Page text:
Decoding accuracy

Accuracy is the most intrinsic quality of any information system.

Decoding accuracy in graphical representation is underlined by objectivity and impartiality. The data itself must be truthfully observed or simulated and be tractably verifiable. The data coordinates must then be encoded with exact precision. Any approximations, summaries, transformations or jittering must be clearly identified in the graph. Accuracy assumes high quality data that reliably measured and is free of material error. Accuracy leads to reliable decoding.

Low decoding accuracy means that the graph conveys an inaccurate representation of the data signal. For example, the data that is truthful and unambiguous may say that there is a positive trend in some relation, whereas a graph based on that data may suggest that there is no such trend. This is exactly what the National Review did when they tweeted the following gem with the title “The only #climatechange chart you need to see”. They have now removed this graph from their Twitter account, but you can still find coverage of this in the Washington Post and other places:

The graph gives the false impression of a flat trend in average annual global temperature over the last 200 years. They manage to do that by applying a wide range of scale on the y-axis scale starting from an unreasonably low value (-10 degrees Fahrenheit) to a large value (110 degrees Fahrenheit). This is a preposterous range for two reasons: (i) it is not supported by the data, (ii) it is not supported by theory. According to LiveScience, during the last ice age the global average temperatures were about 9 to 18 degrees Fahrenheit below today’s temperature normal temperature. So, what is the point of showing -10 degrees or 110 Fahrenheit, unless the true purpose of this graph was to mislead?

On the contrary, here is a high accuracy graph from NASA using the same data as above, clearly showing the exponential increase in global temperature especially from 1950 onwards:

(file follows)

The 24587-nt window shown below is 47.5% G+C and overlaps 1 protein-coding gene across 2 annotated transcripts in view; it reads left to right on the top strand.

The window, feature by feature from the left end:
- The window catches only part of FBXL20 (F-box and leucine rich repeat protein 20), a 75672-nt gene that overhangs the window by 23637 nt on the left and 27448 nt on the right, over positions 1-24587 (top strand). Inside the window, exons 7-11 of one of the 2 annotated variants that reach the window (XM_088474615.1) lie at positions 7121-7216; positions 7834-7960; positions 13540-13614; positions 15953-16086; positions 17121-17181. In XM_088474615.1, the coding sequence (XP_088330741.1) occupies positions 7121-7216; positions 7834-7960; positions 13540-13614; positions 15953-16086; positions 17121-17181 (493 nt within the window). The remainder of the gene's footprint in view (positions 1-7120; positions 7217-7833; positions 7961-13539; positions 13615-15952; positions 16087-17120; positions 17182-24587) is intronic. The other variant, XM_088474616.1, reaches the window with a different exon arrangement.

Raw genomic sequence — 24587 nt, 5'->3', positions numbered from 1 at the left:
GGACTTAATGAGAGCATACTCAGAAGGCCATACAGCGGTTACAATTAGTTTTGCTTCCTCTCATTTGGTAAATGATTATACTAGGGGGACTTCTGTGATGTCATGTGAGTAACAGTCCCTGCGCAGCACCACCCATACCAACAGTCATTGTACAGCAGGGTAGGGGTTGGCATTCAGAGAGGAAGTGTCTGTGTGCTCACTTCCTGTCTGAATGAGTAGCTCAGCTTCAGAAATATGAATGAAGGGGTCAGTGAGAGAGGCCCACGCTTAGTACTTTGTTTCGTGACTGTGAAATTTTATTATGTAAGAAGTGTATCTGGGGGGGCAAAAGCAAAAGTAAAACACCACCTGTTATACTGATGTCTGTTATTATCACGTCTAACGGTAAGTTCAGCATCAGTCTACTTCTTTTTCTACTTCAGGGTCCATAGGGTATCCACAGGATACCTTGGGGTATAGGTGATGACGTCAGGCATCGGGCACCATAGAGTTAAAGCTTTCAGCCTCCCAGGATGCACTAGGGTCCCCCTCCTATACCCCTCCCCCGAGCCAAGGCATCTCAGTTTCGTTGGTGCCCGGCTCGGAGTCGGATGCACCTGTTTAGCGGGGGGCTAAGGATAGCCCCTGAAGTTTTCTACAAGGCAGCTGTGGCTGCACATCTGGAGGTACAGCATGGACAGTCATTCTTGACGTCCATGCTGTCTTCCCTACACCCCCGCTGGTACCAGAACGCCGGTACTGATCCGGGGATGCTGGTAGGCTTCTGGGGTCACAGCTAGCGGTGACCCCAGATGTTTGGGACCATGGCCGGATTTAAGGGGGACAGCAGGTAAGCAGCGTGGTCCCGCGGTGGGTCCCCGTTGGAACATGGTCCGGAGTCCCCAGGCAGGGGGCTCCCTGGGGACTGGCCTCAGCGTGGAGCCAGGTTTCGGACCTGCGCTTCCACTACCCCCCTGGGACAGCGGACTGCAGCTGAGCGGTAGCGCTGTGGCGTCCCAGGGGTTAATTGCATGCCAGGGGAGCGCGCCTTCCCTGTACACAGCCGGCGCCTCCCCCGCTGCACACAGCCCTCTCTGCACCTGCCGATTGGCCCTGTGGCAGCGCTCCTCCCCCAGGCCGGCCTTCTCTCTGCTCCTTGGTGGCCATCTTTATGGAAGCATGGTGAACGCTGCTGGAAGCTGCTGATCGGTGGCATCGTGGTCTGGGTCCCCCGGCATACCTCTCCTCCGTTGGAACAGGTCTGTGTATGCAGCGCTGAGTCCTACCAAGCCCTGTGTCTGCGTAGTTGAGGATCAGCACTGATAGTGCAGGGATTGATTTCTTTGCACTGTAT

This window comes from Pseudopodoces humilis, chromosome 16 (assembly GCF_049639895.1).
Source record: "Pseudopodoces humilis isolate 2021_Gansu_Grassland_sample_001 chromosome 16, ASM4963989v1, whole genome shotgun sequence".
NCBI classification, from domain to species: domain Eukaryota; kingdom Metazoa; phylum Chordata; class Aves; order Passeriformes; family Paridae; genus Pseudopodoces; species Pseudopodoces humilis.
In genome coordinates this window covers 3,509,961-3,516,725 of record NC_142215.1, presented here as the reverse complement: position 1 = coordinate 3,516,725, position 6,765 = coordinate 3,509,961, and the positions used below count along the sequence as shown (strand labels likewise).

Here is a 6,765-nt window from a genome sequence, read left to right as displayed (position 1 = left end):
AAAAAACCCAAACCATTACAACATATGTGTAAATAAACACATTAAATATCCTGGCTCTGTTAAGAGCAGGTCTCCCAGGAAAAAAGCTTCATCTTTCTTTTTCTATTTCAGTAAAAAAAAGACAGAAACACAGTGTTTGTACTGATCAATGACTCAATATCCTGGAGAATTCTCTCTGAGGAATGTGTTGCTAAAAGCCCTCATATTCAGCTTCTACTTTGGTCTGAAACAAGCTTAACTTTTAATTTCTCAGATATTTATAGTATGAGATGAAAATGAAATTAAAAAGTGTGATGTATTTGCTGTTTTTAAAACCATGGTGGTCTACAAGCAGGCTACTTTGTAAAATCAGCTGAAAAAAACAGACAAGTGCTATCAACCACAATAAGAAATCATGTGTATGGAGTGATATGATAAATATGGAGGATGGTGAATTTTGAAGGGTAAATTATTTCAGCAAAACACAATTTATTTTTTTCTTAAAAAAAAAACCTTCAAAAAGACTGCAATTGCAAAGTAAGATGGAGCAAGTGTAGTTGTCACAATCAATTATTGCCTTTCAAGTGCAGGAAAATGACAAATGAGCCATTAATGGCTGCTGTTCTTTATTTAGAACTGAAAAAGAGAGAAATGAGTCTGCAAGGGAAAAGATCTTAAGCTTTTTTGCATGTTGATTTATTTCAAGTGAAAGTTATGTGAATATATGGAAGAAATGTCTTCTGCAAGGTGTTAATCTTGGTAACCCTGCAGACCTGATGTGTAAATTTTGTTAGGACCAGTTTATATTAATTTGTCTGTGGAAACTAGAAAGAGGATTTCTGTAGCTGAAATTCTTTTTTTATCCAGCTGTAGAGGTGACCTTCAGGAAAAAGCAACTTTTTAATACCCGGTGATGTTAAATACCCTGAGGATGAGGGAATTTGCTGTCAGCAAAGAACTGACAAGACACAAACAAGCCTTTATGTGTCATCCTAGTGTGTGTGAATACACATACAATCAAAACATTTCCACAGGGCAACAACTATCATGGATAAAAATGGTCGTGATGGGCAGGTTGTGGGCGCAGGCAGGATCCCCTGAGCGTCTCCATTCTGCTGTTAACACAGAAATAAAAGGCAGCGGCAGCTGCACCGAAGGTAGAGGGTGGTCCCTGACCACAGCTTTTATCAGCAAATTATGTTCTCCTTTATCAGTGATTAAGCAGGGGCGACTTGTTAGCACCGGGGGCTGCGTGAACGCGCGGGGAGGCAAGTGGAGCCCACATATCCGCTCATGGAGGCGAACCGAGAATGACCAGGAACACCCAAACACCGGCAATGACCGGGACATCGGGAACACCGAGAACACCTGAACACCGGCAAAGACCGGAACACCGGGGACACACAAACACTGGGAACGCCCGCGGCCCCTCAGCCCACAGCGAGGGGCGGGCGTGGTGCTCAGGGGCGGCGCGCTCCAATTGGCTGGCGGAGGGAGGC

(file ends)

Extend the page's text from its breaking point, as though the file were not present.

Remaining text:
As another example of low decoding accuracy consider the following graph that was released by an anti-abortion group, Americans United for Life, which claims that during 2006-2013 abortions went up at a diametrically opposing rate as cancer screening and prevention services. This graph was also presented by Republican Rep. Jason Chaffetz to a congressional hearing. I reproduce this graph here:


This graph is inaccurate because it uses two different vertical axes scales and does not say anything about it. The pink colour line goes from 935,573 to 2,000,371 and the red line from 289,750 to 327,000. The rate of change from 935,573 to 2,000,371 is -53.23% whereas the rate of change from 289,750 to 327,000 is 12.85%. The two trends are not diametrically opposing. Once we remove the artefact introduced  by the invisible two y-axes, the increase in abortions becomes nearly flat:

In fact, the trend in abortions would become nearly negligible if I adjusted for population growth, or show abortions per capita.

As another example of inaccurate encoding of data see the analysis on OECD top marginal tax rates, and how a graph published in the 2018-2019 Australian Federal budget has encoded the wrong coordinates for France thus presenting a misleading distance between France and Australia.

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Demetris Christodoulou